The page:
Non-crash resistant bollards can be more decorative and contain features that include a variety of lighting options. While they do not provide hard security, they do provide a visual barrier that everyone will recognize, and will typically deter vehicle ramming and prevent minor collisions.
Crash Resistant Bollards: Anti-ram/crash bollards are engineered and crash tested relative to their ability to resist the impact of a vehicle. They are designed to withstand the impact of a typical car or truck traveling at specific speeds. Commonly, crash-resistant steel bollards protect government and military installations, both of which are more prone to vehicular terrorist attacks. Airports, seaports, energy facilities and many commercial and industrial sites use anti-ram bollards to protect pedestrians and their employees and facilities from harm.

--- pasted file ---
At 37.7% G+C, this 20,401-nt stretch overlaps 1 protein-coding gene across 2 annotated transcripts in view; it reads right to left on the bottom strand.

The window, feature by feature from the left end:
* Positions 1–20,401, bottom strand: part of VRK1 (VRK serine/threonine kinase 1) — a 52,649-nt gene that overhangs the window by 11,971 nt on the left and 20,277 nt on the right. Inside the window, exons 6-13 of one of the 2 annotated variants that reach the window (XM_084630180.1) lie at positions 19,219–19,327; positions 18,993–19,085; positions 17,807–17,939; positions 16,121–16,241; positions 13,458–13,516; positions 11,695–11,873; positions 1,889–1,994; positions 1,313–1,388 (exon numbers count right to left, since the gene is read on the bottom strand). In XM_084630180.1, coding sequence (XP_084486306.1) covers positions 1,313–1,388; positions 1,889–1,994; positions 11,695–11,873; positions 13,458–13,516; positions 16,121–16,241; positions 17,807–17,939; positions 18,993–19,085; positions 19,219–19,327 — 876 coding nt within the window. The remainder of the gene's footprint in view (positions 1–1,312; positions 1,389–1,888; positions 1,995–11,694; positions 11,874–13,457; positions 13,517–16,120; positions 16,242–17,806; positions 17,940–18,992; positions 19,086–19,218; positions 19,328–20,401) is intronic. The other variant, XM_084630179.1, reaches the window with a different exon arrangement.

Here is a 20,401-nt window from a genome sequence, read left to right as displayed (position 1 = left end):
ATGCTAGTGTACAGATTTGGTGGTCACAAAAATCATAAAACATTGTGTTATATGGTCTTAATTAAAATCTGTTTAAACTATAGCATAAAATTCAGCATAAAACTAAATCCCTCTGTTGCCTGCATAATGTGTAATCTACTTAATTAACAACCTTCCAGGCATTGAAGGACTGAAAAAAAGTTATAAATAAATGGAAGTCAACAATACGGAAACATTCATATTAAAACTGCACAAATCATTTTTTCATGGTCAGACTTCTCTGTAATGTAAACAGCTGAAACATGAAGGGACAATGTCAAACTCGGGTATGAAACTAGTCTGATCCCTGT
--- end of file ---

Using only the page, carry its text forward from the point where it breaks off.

New developments in bollard design have resulted in shallow mount bollards. This type of security bollard utilizes a spring steel bollard core, a technology developed by SafetyFlex, allowing the bollard to flex and absorb the energy from very high impacts. The design of these bollards allows them to have a very shallow foundation, around (8) inches for M30/K4 type systems, and (16) inches for M50/K12 type systems. This shallow foundation offers the potential to install above existing utility systems or constructions and provides an economic advantage as well. It expands the design possibilities of your exterior security system.